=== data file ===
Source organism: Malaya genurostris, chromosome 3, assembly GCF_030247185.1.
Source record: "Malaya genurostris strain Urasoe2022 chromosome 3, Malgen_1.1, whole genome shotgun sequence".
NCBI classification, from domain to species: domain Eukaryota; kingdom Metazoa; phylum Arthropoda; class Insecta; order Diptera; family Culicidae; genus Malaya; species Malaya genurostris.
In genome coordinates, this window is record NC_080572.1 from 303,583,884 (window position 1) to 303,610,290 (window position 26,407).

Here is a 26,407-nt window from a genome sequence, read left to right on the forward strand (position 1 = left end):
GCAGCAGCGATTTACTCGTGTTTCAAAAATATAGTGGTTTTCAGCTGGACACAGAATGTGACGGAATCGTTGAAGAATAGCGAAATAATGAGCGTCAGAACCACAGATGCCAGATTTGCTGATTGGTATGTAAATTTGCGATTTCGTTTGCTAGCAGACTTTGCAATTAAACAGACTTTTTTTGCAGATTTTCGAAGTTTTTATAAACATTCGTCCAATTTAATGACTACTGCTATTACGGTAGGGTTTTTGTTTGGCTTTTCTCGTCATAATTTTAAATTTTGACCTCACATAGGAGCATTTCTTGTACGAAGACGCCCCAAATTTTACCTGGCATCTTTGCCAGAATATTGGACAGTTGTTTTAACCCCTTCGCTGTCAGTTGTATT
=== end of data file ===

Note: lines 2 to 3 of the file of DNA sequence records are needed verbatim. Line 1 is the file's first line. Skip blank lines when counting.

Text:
Source record: "Malaya genurostris strain Urasoe2022 chromosome 3, Malgen_1.1, whole genome shotgun sequence".
NCBI classification, from domain to species: domain Eukaryota; kingdom Metazoa; phylum Arthropoda; class Insecta; order Diptera; family Culicidae; genus Malaya; species Malaya genurostris.